Layoffs hit the once-immune cyber industry
Hundreds of cybersecurity workers have received pink slips in the last few months, despite early expectations that the industry would be spared the tech sector's wave of layoffs.
Driving the news: In the last month, at least nine cybersecurity companies have announced layoffs, according to data from Layoffs.fyi.
- IronNet, a cyber company founded by a group of former intelligence officials, said in a public 8-K filing this week it would lay off most of its workers and "substantially curtail" its operations.
- The company joins a growing list that includes Malwarebytes, Fortinet, NCC Group, Rapid7, Dragos, HackerOne and Bishop Fox in cutting staff this year.
The big picture: As the threat landscape expands, demand for cybersecurity products and workers has never been higher.
- But that demand has also spurred competition among cybersecurity vendors, who are now competing for a place in their clients' increasingly streamlined IT and security budgets.
What they're saying: "It is entirely possible that in the cybersecurity space, these companies are facing longer lead times and longer sales cycles," Krista Macomber, a senior analyst focused on data protection and cybersecurity at the Futurum Group, told Axios.
Between the lines: Cybersecurity companies aren't exempt from the anxiety and uncertainty inspired by the current economy, Macomber said.
- Vendors of all sizes are eager to find ways to cut costs to better prepare for a potential recession and any other unexpected changes the macro economy brings next year, she added — and that often means layoffs.
Details: Public information about recent cybersecurity industry layoffs suggest vendors are making sizable workforce cuts too.
- Some of the companies have cut between 10% and 20% of their workforce, resulting in hundreds of jobs losses.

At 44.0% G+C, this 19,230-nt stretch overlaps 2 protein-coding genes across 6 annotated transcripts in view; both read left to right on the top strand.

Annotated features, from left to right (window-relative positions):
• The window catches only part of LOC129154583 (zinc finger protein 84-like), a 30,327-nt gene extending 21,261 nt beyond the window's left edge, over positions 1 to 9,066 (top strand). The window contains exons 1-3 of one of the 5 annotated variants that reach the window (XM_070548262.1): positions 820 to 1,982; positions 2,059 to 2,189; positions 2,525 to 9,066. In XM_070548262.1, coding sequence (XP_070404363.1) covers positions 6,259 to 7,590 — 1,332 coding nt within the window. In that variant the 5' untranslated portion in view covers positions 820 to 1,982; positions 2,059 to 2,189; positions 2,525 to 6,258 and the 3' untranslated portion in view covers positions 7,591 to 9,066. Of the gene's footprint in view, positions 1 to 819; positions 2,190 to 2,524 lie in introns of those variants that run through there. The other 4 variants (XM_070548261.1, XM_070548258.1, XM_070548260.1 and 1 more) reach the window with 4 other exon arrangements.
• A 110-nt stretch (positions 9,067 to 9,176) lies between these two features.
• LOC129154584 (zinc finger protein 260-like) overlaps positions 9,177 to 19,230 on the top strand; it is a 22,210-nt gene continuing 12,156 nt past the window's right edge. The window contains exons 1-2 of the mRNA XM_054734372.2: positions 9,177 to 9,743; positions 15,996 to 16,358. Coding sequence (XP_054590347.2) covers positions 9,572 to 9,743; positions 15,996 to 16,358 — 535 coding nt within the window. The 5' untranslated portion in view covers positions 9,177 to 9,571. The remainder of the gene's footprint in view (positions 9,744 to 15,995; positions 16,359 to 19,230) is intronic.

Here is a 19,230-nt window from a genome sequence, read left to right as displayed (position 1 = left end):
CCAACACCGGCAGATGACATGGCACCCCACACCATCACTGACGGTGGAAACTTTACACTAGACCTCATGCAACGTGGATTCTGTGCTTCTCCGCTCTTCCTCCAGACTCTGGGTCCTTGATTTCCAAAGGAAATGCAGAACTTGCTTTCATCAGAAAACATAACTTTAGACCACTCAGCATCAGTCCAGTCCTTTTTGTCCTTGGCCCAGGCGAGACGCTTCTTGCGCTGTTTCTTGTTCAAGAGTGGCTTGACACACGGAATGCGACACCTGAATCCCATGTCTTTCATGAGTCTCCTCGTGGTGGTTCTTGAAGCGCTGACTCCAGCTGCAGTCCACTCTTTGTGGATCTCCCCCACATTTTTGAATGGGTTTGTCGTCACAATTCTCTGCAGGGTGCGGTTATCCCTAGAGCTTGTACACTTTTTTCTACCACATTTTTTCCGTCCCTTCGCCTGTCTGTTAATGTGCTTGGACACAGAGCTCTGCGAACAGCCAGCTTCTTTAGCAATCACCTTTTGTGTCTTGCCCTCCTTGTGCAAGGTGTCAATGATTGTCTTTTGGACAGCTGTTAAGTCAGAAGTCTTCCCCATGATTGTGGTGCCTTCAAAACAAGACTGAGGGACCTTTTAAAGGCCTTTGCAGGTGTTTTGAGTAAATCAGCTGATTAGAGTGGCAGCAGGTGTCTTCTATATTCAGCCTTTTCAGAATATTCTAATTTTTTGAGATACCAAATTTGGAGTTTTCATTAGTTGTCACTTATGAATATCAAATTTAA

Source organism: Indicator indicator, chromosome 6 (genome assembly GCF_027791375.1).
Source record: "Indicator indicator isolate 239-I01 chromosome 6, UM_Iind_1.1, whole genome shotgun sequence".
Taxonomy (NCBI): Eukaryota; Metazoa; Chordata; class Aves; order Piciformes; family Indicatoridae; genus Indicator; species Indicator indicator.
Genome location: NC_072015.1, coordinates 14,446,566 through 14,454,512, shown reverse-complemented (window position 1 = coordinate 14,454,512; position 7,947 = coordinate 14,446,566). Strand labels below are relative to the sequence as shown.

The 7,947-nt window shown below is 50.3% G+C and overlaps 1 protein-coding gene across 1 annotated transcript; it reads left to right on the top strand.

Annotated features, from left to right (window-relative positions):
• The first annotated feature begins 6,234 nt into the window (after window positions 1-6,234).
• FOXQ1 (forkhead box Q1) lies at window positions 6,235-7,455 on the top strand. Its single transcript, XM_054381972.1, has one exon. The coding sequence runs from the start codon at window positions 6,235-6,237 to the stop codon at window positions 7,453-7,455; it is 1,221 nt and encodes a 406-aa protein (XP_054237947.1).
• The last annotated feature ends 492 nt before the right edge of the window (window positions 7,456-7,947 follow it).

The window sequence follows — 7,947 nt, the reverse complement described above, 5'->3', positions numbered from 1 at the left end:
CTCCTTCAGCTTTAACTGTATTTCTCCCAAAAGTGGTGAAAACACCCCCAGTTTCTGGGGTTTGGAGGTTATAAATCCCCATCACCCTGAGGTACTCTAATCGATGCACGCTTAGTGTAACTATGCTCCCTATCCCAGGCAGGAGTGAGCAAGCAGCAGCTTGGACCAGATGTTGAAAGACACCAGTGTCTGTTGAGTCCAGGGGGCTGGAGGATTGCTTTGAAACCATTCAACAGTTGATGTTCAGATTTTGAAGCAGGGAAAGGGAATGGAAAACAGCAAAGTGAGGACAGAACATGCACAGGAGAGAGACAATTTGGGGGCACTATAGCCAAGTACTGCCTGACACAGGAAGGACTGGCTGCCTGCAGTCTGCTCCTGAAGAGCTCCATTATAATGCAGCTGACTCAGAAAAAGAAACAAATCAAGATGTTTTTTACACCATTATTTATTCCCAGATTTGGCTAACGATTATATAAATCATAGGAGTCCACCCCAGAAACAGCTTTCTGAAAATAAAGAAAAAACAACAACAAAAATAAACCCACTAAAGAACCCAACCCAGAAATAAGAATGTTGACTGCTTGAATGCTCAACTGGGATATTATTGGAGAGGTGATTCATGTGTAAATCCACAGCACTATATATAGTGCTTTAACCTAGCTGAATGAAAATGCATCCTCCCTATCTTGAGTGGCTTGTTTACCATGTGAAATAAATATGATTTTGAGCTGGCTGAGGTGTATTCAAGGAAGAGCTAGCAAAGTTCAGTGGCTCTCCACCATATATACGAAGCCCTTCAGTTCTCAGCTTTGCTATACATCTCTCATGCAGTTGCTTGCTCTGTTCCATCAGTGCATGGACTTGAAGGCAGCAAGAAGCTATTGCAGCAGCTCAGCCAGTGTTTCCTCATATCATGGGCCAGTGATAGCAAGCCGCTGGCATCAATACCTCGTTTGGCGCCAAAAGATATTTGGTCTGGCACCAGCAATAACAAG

- Rapid7 cut around 18% of its workforce, or roughly 470 jobs. SecureWorks cut 15% of its workforce last month as part of its second round of layoffs in 2023.
- However, some of the cuts have been focused on non-cybersecurity roles, like sales and marketing teams. For example, Fortinet focused its most recent layoffs on the sales, business development and channel partner teams, CRN reported.
The intrigue: Security executives are starting to weigh in more on IT spending decisions — which can drag out sales cycles as executives juggle the additional opinions.
- "What we're seeing is that the CISO, the cybersecurity teams, they're having a seat at the table when it comes to thinking about the IT infrastructure [and] the hardware and software that's in place to store and protect information," Macomber said.
Zoom out: The recent layoffs may also help stabilize cybersecurity vendors' workforces after massive hiring sprees during the pandemic.
- Hundreds of thousands of cybersecurity job postings cropped up on LinkedIn during the first few months of the pandemic as companies rushed to take their daily workflows online.
- Now, similar to the broader tech sector, cybersecurity firms could be stabilizing their head counts, Macomber added.
Meanwhile, the recent layoffs are likely going to exacerbate the ongoing burnout and retention issues that cyber workers still face.
- Earlier this year, a survey from Cobalt found that after layoffs, half of workers whose teams were affected wanted to quit their jobs.
Yes, but: The industry is reportedly still dealing with a shortage of cybersecurity workers.
- The U.S. has enough workers to fill only 69% of the available cybersecurity roles, according to CyberSeek.
Sign up for Axios' cybersecurity newsletter Codebook here